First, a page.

It’s not polite to take joy in the troubles of others but I can’t help gloating a little bit today. Lifelock agreed to pay $12 million to its customers to settle a suit with the Federal Trade Commission and 35 states for making “exaggerated claims about its identity theft services”.

If you remember, Lifelock’s CEO posted his real Social Security Number on billboards and buses around the country His identity was subsequently stolen but that didn’t stop the company from continuing to advertise that its services would “prevent identity theft”. The company promised far more than any company could ever really deliver. Especially since the primary ‘defense’ that they put in place for their customers was a credit alert, something which any consumer can arrange him/herself for free. Those month charges added up to a lot of money for a couple of stamps and a note on your calendar.

In the settlement, the company admitted no wrongdoing but they’ve said that they have “changed their business model”.

If you haven’t checked your credit report lately, you should. Remember that you’re entitled to a free copy every 12 months (and go to the legitimate site, not the scam site with “free” in the domain name). If you think you’re at special risk of ID theft, consider implementing a credit alert or even a credit freeze. Don’t forget to check the credit reports of at-risk family members (children and dependent elders) while you’re there.

Last time, we talked about resolving to make stronger passwords in the new year. This might also be a good time to resolve to check your credit report more regularly.

You are entitled to a free copy of your credit report (though not your credit score) every 12 months. Follow the instructions at to request your credit report from each of the three major credit reporting agencies. (Stay away from the scam site that runs the goofy adds and has “free” in the domain name. They are anything but free.)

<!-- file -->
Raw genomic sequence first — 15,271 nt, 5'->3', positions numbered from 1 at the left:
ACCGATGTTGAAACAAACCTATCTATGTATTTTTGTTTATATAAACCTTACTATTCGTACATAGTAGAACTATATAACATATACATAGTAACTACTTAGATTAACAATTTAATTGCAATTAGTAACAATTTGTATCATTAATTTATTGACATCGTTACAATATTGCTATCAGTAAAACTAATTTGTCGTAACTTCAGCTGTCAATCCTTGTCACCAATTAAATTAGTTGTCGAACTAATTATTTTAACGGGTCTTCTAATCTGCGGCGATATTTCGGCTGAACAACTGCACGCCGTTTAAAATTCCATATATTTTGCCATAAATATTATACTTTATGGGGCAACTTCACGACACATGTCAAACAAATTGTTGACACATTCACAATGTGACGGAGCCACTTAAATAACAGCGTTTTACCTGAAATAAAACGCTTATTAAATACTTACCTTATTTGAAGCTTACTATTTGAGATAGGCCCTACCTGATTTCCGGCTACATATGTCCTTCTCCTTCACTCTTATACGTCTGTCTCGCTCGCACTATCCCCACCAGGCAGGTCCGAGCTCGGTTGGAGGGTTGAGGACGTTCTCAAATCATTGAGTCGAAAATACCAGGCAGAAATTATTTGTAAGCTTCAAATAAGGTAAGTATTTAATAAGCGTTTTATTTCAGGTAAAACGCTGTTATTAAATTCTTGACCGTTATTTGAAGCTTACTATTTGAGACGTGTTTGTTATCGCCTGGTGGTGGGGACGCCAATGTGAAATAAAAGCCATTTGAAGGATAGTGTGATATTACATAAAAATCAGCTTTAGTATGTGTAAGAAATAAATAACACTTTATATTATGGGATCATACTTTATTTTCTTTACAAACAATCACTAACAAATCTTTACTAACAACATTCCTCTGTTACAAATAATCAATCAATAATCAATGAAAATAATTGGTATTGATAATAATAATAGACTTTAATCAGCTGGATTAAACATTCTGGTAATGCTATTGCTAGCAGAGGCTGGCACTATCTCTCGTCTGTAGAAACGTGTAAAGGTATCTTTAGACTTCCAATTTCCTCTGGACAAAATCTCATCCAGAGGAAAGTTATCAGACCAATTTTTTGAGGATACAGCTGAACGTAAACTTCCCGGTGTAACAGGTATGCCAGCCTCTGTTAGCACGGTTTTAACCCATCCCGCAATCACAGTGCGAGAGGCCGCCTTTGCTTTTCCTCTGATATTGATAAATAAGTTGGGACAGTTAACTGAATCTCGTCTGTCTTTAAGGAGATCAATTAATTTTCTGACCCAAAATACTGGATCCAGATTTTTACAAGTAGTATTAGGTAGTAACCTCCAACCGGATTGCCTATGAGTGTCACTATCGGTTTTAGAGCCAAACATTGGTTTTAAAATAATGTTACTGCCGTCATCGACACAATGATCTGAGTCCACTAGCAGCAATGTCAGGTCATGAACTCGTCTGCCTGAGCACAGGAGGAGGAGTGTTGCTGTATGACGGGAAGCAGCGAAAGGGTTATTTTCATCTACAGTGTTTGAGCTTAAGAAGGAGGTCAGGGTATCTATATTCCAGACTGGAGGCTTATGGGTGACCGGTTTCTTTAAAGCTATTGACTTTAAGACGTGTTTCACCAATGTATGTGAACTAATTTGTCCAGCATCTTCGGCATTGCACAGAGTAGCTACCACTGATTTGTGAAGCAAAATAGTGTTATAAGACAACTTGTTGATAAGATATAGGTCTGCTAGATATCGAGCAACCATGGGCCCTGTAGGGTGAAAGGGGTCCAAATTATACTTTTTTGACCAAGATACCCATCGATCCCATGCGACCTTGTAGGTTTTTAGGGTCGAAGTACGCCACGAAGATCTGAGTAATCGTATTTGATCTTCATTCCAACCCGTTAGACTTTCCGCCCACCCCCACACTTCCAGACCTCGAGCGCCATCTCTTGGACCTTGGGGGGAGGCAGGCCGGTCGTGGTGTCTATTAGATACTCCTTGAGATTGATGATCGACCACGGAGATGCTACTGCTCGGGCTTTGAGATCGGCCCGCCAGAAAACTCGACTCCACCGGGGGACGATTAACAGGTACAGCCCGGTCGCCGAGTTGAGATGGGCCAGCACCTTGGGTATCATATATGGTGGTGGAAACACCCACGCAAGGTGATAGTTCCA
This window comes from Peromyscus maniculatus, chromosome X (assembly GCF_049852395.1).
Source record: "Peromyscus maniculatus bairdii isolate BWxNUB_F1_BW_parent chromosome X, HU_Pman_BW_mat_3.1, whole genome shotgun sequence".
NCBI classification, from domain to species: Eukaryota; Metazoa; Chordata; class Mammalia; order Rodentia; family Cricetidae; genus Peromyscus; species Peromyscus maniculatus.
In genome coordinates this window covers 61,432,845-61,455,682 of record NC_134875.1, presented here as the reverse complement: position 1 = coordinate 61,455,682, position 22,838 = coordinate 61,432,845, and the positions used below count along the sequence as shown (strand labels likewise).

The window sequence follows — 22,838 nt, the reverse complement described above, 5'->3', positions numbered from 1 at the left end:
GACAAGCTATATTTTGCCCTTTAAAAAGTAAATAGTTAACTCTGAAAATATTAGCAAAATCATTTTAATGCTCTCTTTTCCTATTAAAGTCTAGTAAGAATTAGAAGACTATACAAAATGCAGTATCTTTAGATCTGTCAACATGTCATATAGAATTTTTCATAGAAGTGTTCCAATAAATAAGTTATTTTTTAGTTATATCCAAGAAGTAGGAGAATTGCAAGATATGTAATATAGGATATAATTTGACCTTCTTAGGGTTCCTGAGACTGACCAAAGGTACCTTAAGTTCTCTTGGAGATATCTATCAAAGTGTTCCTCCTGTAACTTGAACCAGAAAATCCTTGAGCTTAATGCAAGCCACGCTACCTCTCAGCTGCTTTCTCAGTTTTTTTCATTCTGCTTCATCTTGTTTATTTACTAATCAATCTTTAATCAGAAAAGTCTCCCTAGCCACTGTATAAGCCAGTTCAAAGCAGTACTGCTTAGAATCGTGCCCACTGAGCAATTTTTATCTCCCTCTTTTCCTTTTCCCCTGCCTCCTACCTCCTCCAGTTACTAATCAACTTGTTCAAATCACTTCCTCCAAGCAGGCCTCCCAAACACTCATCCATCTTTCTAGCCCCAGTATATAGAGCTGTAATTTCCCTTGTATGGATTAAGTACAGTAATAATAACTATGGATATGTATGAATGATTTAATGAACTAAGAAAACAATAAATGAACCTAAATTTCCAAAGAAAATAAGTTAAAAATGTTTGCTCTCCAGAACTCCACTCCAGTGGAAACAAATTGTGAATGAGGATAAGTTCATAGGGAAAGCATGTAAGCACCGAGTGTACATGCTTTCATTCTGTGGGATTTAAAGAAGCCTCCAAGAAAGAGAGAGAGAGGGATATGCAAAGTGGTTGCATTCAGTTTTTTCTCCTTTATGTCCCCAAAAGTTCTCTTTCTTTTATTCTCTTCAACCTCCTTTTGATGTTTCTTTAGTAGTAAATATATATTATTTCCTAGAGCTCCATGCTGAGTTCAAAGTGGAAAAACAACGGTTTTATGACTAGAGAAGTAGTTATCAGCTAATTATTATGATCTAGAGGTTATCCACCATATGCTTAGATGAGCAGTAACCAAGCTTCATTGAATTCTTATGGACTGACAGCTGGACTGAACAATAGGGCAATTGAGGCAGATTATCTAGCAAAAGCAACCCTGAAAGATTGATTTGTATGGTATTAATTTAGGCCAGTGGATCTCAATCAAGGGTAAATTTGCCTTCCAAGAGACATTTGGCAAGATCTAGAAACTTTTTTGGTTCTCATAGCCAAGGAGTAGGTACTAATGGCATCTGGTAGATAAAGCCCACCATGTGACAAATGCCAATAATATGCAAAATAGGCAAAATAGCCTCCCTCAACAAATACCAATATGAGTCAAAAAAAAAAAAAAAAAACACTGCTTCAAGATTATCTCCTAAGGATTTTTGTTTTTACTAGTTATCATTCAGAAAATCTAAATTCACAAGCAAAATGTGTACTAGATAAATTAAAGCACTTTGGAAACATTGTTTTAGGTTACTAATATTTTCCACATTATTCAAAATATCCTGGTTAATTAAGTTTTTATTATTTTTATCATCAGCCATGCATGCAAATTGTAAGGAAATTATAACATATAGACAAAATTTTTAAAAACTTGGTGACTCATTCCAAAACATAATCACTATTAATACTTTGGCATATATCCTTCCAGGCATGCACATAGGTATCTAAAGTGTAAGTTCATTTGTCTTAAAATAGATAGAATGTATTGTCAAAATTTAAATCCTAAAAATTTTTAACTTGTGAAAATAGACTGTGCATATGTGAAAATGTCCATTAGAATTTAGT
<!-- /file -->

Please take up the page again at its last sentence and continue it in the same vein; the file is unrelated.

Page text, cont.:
When reviewing the credit reports, look for:

  • adverse actions on your accounts that might indicate that you have been a victim of identity theft
  • accounts that have been opened in your name without your knowledge. Even if the identity thief is making the payments regularly, the account could still be in use for illegal activities.

If you find a discrepancy, follow the specific instructions on the website to dispute any incorrect information.

Some other suggestions:

  • Don’t forget to check the credit reports of your immediate family members, especially minor children and dependent elders. Both of those groups are at elevated risk of identity theft.
  • Remember that you are also eligible for a report every 12 months from any of the specialty agencies which have information about you.
  • If you want more frequent feedback on your credit history, consider asking for your free copy from only one of the major credit reporting agencies at a time. Space the requests for the other two agencies out every four months. For example, you could ask for your free copy from Experian in March, your free copy from TransUnion in July and your free copy from Equifax in November. Once you start, you will have to keep the same rotating pattern. Schedule the requests on your calendar.